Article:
The amenable hollow is typical of the Ateca’s terrific utility. We’ve praised the Qashqai before for the quality of its ergonomics and switchgear placement in a cabin that obviously values orderliness over style, but the Seat gets the MQB dash architecture, elevating its layout to an exemplary level. To experience its driving position and the uncannily intuitive positioning of all the major controls is to belatedly realise that Nissan perches you a little too high, with a needlessly tall gear lever and a gangly, tough-to-adjust steering wheel.

The Ateca, while adroitly keeping most of Seat’s implied sportiness hidden under a bushel, is a little bit more indulgent of the driver. The high scuttle convinces you that you’re sat lower on the more supportive seats, faced with a smaller steering wheel and the likeable stubbiness of a much shorter throw gearbox. The onus here is on acute yet apparently informal usability - although its ascendancy over the Nissan extends to the higher grade of cut-price plastic that the Seat can summon up to clad its fascia with, too.

The creeping feeling of greater sophistication is confirmed by a turn of the key. The Ateca’s utterly familiar 2.0-litre diesel engine is externally gruff, yet suppressed to the status of background hum internally by sound deadening; in the Qashqai, the telltale chug of its own 1.6-litre oil burner is more audible at idle and considerably louder than the bigger-selling 1.5-litre dCI. Better performance is at the heart of the 128bhp unit, although it doesn’t necessarily always measure up to the snappy Seat – despite a significant weight advantage claim.

Some of the Ateca’s extra bulk is useful; attributable as it is to the 4Motion all-wheel-drive system. With the rear axle chiming in on-demand, the car had sufficient gumption on a wet day to post a 9.2sec 0-60mph time; well clear of the front-drive Qashqai’s 10.5sec best effort. Nissan, it should be noted, does make a four-wheel-drive model, but doesn’t sell many in the UK, and it claims an even slower 0-60mph time for this version.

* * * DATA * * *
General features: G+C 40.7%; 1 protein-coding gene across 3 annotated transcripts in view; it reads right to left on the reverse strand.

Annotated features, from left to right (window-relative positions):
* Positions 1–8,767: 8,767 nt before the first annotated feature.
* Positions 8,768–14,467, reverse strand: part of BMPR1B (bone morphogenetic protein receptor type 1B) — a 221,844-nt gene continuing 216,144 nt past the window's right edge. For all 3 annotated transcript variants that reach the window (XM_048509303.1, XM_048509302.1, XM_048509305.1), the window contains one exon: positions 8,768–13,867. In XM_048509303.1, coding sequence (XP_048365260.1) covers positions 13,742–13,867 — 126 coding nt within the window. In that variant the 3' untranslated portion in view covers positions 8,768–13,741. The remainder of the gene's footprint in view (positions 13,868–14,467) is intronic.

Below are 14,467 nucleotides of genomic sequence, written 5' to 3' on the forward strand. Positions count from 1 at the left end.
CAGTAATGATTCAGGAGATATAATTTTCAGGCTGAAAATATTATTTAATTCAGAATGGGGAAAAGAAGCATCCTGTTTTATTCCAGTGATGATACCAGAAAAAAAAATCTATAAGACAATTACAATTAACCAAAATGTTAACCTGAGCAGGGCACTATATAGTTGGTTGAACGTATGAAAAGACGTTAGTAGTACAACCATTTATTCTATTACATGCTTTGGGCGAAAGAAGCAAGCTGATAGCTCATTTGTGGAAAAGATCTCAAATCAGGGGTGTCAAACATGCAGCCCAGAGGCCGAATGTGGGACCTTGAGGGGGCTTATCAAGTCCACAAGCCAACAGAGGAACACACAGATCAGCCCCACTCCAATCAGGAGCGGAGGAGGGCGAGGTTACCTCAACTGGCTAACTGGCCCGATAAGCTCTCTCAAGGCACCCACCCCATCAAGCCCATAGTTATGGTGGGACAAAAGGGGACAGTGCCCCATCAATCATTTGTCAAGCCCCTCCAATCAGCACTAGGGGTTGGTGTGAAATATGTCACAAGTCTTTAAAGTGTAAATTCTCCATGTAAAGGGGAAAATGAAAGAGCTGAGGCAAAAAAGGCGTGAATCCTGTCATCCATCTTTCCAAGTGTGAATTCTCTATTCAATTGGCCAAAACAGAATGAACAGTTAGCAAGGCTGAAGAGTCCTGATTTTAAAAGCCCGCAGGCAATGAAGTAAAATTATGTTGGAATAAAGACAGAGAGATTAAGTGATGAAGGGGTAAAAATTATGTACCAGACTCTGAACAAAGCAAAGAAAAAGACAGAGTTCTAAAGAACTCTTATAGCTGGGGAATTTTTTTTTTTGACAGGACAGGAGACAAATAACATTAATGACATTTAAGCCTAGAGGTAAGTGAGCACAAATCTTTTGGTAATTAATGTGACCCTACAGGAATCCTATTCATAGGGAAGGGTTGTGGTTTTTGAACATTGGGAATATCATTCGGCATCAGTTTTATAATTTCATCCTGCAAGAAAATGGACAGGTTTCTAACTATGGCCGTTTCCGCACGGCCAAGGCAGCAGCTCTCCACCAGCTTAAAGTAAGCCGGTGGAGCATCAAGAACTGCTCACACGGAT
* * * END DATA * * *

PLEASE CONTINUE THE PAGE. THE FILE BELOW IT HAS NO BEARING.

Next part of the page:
In gear, the Qashqai’s lower kerb weight, slightly shorter gearing and negligible torque deficiency (producing just 15lb ft less than the Seat), does eventually pay dividends. The Qashqai proved just as prompt as the more powerful Ateca from 30-50mph in third, and from 50mph to 70mph in fifth, it was a full second quicker. This oil-burning tractability never evolves beyond the competently brisk, but is nevertheless key to the Nissan’s broader appeal as it underwrites the car’s innocuous ability to press on.

This it will do blithely and without complaint; its respectable balance, obliging stability and cordially progressive steering are all part of the reason why so many buyers found the switch from a family hatchback seamless. The Qashqai’s admirable lack of awkwardness and its amiable management of a high roll axis remain at the core of its appeal, as does the generally tolerant ride quality that keeps the suspension from seeming unduly loaded up during cornering, while feeling benignly permissive everywhere else. 

This unflappable, unfussy character (Mr Normal, we’ve called it before) has provided the mainstream crossover benchmark for at least a life cycle, which makes the Ateca’s romp away from it on a B-road all the more compelling. Transferring the mild sportiness of a higher spec Leon ought to have been a dynamic hurdle for Seat; potentially resulting in a car no more glumly likeable than the Audi Q3.

But it hasn’t. Instead, on 19in wheels and a passive suspension that includes the more sophisticated multi-link rear axle that comes with all-wheel-drive, the Ateca’s compromise seems expertly struck; delivering not only a more incisive experience, but a better all-round one as well. Predictably, the car is more firmly sprung than the lighter, lazier Qashqai - yet as it’s more consistently damped too, on surfaces where its rival fidgets pensively on how best to settle, the Seat resolves on its happy medium almost immediately.